THAT WORD, IT DOES NOT MEAN WHAT YOU THINK IT MEANS

Posted in Quick Hits on June 29th, 2015 by Ed

Here at Gin and Tacos we adhere to the highest standards of journalism and morality. This requires an immediate apology and forceful correction when we make mistakes, as any journalistic enterprise is bound to make from time to time in the relentless pursuit of the truth.

Last week we mocked Bristol Palin for a second pregnancy while taking large sums of money to advocate abstinence. It turns out, though, that this pregnancy was planned. According to Bristol. So, to clarify: While getting paid to advocate abstinence, she got pregnant by some random guy for a second time. But she planned it that way. Thanks for clearing that up. Gin and Tacos regrets the error.

Actually, wait. Does she know what "planned" means?

She announced that the pregnancy was planned. Two sentences later she states "things did not go as planned." Then she refers to having "made a mistake." It's all very Palin – she literally can't keep her story straight for one three-paragraph press release / blog post. I predict a bright future for her as a grifter / presidential candidate.

That family is just insistent on checking every single White Trash box, aren't they. They won't be satisfied until Todd dies of a rabid dog bite and Tagg is seen driving the streets of Wasilla in a 1972 GMC Caballero.

ABOVE AND BEYOND

Posted in Rants on June 29th, 2015 by Ed

Obergefell v. Hodges, in which the Supreme Court ruled that every state is obligated to issue same-sex marriage licenses, surprised me with its breadth. In it the Court dealt with two distinct but closely related big-picture questions. First, is a state obligated to recognize a marriage license, including those for same-sex marriage, issued by another state when it differs from their own practice for issuing licenses? Second, must every state issue same-sex marriage licenses by law regardless of their current policy? I confidently expected the Court to rule on the former and punt on the latter. They didn't.

For nearly 20 years I have argued that same-sex marriage is miscast as a moral issue and obfuscated with all of these irrelevant discussions of tradition and the nature of marriage in Western society. To me, the question is and always has been solely a matter of the Full Faith and Credit Clause of the Constitution. Period. The FFCC mandates that states must recognize "public acts, records, and judicial proceedings of every other state." The FFCC is the reason that you do not need to get a new marriage or drivers license when you cross state lines. Your New York drivers license is valid in New Jersey, and when you get married in New Hampshire you don't need a new marriage certificate when you move to Vermont (and, crucially, you also don't need to return to New Hampshire to get divorced if you choose to do so).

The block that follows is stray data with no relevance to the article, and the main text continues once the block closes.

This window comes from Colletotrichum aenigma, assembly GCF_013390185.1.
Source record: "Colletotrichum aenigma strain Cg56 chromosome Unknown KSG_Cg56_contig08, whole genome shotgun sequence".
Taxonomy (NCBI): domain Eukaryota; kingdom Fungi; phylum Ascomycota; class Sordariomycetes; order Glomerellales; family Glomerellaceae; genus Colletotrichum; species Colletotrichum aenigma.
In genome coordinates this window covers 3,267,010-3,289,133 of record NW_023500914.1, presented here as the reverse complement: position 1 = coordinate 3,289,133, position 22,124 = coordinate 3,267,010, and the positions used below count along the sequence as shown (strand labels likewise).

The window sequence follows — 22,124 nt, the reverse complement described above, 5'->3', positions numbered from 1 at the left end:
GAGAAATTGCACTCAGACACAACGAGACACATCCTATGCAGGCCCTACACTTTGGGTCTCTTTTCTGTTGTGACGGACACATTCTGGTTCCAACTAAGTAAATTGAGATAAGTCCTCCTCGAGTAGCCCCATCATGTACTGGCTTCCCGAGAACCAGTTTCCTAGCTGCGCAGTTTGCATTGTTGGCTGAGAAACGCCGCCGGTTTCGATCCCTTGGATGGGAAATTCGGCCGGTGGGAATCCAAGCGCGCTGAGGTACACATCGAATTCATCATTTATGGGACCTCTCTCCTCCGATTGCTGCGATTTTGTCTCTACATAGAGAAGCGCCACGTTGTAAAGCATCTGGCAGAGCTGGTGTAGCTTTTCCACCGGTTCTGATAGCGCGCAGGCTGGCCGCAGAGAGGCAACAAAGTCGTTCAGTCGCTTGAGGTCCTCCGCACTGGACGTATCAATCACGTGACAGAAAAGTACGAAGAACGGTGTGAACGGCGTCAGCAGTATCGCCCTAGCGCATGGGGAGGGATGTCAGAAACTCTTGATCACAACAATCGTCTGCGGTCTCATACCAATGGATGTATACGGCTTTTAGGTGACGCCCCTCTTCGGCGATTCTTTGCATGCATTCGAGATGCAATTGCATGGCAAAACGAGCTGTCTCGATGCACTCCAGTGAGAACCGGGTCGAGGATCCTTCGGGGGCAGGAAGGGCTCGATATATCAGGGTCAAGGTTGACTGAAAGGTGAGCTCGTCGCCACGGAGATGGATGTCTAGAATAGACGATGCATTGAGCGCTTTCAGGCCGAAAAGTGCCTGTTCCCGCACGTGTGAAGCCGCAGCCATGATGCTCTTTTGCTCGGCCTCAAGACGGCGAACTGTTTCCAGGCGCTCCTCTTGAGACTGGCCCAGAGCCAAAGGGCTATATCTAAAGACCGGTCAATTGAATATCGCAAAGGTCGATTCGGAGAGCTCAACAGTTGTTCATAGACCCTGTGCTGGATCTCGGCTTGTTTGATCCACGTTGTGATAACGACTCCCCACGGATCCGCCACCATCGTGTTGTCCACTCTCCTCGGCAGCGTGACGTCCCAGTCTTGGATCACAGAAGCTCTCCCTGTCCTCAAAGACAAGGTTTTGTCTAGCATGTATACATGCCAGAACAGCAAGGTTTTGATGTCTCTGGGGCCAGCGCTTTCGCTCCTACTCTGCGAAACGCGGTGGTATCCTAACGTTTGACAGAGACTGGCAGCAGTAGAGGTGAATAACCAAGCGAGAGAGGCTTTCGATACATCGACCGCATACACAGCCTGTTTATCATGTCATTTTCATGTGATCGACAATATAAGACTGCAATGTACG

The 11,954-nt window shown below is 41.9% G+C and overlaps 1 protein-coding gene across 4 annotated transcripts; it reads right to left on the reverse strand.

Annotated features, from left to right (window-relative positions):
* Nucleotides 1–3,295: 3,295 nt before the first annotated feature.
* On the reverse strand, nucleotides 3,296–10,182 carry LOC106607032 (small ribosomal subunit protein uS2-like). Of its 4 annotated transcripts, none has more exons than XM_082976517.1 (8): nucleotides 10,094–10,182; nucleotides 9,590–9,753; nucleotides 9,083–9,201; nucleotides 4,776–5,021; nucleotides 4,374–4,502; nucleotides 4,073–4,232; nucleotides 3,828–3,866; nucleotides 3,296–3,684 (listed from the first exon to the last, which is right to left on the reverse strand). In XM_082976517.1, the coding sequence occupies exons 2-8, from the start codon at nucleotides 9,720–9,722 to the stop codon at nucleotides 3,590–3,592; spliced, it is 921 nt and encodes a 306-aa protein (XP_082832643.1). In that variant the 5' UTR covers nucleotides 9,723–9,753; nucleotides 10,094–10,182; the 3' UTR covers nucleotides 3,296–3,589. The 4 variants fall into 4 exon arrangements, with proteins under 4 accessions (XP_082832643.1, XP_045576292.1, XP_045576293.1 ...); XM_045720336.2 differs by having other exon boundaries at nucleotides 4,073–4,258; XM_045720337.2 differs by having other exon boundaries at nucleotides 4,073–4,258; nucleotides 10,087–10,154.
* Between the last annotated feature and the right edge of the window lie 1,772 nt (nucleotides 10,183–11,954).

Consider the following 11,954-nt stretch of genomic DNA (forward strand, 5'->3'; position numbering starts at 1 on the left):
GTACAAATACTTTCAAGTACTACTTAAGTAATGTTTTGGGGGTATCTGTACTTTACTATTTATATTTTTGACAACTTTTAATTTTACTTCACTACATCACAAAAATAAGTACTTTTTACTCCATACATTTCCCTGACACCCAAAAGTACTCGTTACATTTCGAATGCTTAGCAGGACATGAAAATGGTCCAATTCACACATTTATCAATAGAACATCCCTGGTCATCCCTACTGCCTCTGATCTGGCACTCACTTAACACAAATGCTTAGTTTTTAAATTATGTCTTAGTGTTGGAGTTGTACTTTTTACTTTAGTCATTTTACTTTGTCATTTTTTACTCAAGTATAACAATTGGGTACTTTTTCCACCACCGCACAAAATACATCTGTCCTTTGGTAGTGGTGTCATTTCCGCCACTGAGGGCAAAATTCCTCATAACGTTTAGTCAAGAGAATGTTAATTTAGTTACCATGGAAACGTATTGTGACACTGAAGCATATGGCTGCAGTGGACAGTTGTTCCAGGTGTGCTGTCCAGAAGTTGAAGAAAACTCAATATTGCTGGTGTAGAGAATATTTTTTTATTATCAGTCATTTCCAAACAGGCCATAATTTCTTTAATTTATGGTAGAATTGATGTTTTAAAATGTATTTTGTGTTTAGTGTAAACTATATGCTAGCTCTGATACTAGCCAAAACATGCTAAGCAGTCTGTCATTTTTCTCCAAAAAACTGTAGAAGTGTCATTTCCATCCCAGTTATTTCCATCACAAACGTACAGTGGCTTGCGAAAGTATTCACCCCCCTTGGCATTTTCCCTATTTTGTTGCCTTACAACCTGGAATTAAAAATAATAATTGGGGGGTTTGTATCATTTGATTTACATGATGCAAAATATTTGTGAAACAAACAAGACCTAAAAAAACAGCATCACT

In this light, my opinion has always been that as soon as gay marriage became legal in one state – any state – it was effectively legalized everywhere. Even if Hawaii were the only state to issue gay marriage licenses, the FFCC obligates every other state to recognize it. I expected the Court to rule decisively in this manner, requiring every state to recognize all marriage licenses issued by any other state as valid for its own purposes. This would have allowed the Court political cover, sidestepping any discussion of the nature of marriage, the "moral" rightness of different types of marriage, and so on. The result, I expected, was that gay marriage would become similar to what divorce used to be in terms of interstate heterogeneity. Back before divorce was widely accepted, for example, Nevada was the only state to grant quickie no-fault divorces. So it was not uncommon for couples to file for divorce in Nevada, where the process was quick and easy, and return to their home state with a dissolution of marriage that every other state would be legally obligated to recognize. So, in such a ruling the Court would allow two men in Mississippi to drive four hours, get married just across the state line in Illinois (or any other state legally recognizing gay marriages) and then return to Mississippi, which would now be required to grant that marriage license full faith and credit. In this reality, you can imagine the ad campaigns: Gay Wedding Packages to Lovely Colorado! Come to California, all weddings performed, same day licenses! New York, a wedding destination that welcomes all!

Would that have been ideal? Certainly not. But it would have given every person who wanted to get married in a manner not recognized by their home state a reasonable method by which they could do so. Traveling across state lines obviously represents a burden, but one that the Court historically would not recognize as terribly onerous. Anything within the reach of a Greyhound Bus ticket is generally recognized as being accessible.

Had the majority limited itself to that logic, I think they might even have gotten Roberts on board. As it stands, though, the five-justice majority was far bolder and appears to have settled the entirety of the issue. In my opinion, despite the fact that I agree with their conclusions I fear that they made the opinion a bit more open to future undermining in the process. Kennedy's defense of the nature of marriage and its status as a basic right is eloquent but also subjective. It's the type of decision that a future Court with a radically different composition could have a field day reversing. But that will take quite a while, and it seems highly likely that within the next few years gay marriage will become ingrained as a social institution and so unexceptional to the vast majority of the population that objections will cease beyond the comparatively small world of die-hard religious fanatics. And as the Court ruling affects only civil marriage – religious institutions are wholly unaffected by this decision – they won't have a leg to stand on anyway.